As I left Cape Verde on the 20th of July, I concluded that the reality of an institutional utopia catering for the creative entrepreneur would not be established so easily or so quickly. Embracing what the environment has to offer while and making use of the spaces that are open and available to us in order to add value to the state of the place; is one of the most important aspects of the project. Hence the value we placed on the name, Heterotopia, which has been taken from the concept imagined by the philosopher, Michel Foucault.
I began to ask myself fundamental questions about the aims of the project. I knew that I wanted to develop a cultural program in a community space, but I also wanted to:
Help participants rediscover who they are in the context of Africa.
Understand where anyone stands in an African society.
Understand what responsibility one has towards such a society.
I realized that I wanted to create a setting in which these questions could be asked. An educational space which would meet global standards. Heterotopia aims to provide such an education on the African continent.
Reflection on my return
My time in Cape Verde was spent exploring the different nuances of local life, whilst simultaneously attempting to grasp the genuine feel of this multifaceted culture. I had begun to gain a better understanding of its people, its history, and its capacity for potential educational opportunities.
Upon my return to Paris, I immersed myself within the hotel industry to understand its various facets. I took the position of a night receptionist at the Mercure hotel, Paris LaVillette. In my process of investigation, I became interested in corporate social responsibility and how hospitality businesses advocated (or didn’t advocate) sustainability, promoted collective conscience, and how they developed a sense of corporate citizenship within the hotel. I focused on observing and understanding the employee to employer relationship, as well as employee to employee interaction. I compared this experience with my experiences of other hospitality spaces and attempted to understand how one could create shared value and social welfare whilst maintaining financial success.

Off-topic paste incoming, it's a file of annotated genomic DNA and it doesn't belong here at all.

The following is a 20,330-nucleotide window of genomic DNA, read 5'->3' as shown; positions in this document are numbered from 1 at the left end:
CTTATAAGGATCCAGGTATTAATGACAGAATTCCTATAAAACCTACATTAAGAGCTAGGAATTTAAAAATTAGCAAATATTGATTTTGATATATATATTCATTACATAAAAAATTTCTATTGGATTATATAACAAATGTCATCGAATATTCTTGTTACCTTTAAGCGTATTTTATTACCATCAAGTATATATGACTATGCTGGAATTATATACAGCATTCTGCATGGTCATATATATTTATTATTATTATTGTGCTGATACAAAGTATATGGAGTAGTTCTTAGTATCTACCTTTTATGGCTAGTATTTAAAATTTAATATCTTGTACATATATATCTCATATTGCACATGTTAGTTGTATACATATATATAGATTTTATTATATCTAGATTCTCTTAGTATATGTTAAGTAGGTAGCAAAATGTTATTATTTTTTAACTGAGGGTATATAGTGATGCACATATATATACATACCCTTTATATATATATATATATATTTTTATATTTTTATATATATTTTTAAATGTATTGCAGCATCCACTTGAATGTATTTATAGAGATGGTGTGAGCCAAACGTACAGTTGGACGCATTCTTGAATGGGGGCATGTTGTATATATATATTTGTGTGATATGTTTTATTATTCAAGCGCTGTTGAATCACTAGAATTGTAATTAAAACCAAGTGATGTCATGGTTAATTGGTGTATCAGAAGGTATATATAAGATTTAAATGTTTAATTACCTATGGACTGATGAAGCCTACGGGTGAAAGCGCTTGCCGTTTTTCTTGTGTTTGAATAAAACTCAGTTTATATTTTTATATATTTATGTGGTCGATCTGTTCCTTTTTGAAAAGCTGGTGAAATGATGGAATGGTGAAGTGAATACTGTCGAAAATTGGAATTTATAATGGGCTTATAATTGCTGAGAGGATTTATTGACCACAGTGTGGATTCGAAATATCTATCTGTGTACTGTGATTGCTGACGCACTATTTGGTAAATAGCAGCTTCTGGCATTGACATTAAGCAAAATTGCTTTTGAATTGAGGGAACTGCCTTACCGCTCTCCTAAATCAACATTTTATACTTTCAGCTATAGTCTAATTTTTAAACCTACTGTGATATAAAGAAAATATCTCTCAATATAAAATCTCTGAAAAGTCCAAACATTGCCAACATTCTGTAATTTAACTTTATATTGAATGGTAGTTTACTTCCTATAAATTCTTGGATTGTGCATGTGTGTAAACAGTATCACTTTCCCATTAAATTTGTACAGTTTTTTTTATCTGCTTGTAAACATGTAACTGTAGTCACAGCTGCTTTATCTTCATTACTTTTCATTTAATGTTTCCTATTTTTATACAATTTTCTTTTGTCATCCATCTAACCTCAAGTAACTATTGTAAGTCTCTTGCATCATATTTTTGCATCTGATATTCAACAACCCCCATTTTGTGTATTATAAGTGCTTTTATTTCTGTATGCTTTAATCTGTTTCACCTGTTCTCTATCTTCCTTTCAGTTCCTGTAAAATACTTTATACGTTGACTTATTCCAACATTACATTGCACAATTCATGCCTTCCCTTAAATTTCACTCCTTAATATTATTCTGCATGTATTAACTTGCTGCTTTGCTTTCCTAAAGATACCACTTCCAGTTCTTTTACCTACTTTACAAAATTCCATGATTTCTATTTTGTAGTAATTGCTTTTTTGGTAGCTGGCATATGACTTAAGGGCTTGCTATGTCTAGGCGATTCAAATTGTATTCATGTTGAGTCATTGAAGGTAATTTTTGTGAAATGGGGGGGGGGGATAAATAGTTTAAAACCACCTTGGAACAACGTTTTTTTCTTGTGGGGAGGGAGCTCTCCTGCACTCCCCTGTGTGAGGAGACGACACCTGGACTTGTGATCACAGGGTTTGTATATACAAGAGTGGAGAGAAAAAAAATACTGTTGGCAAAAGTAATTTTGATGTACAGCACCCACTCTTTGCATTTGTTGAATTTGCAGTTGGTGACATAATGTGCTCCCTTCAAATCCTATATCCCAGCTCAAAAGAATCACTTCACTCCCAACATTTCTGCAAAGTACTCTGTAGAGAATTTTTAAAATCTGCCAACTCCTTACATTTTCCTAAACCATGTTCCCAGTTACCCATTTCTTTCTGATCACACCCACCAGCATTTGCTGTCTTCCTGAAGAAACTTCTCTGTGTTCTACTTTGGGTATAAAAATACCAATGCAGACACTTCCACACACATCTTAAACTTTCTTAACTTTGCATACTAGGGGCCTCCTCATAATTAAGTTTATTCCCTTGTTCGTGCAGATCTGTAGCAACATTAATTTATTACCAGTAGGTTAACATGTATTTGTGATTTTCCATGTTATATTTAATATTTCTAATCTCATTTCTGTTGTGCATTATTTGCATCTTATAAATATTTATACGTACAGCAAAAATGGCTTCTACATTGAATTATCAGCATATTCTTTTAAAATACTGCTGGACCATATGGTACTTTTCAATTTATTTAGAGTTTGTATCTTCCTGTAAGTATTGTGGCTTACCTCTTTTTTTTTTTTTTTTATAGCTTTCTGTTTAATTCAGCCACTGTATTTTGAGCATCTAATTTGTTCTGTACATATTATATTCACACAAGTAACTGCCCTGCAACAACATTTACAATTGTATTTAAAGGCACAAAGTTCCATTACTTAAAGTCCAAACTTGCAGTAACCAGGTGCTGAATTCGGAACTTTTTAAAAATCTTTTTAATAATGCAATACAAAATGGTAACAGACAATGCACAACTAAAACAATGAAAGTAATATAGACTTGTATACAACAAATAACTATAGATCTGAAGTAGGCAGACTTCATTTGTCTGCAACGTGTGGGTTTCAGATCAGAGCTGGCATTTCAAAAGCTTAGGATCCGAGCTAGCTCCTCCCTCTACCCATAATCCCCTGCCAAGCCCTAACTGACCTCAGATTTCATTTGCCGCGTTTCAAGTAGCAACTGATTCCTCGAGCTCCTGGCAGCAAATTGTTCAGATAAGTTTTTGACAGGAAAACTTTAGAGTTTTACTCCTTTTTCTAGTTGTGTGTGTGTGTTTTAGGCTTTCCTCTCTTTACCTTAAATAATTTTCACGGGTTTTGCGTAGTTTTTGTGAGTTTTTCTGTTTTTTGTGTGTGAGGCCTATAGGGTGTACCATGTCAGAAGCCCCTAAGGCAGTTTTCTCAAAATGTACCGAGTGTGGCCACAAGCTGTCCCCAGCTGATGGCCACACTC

I shifted my focus towards tourism and speculated about how one becomes a responsible traveller within natural environments and local cultures. How could I bring together these educational systems and ideas into a space of tourism? How would this, in turn, allow for genuine discovery and an understanding of the ramifications of otherness?
It is necessary that we fully understand the environment of Pico Da Cruz for Heterotopia to take place. We must know how we will tackle the challenges that will present themselves in the spheres of interpretation and the translation of content. Will cultural mediation come into play? Or will hospitality, service, and curatorship be enough?
Through a program of entrepreneurial development, accessibility, amenities, and accommodation, could activities emerge which will enable the flourishing of an area and the sustaining of local people as well as participating residents?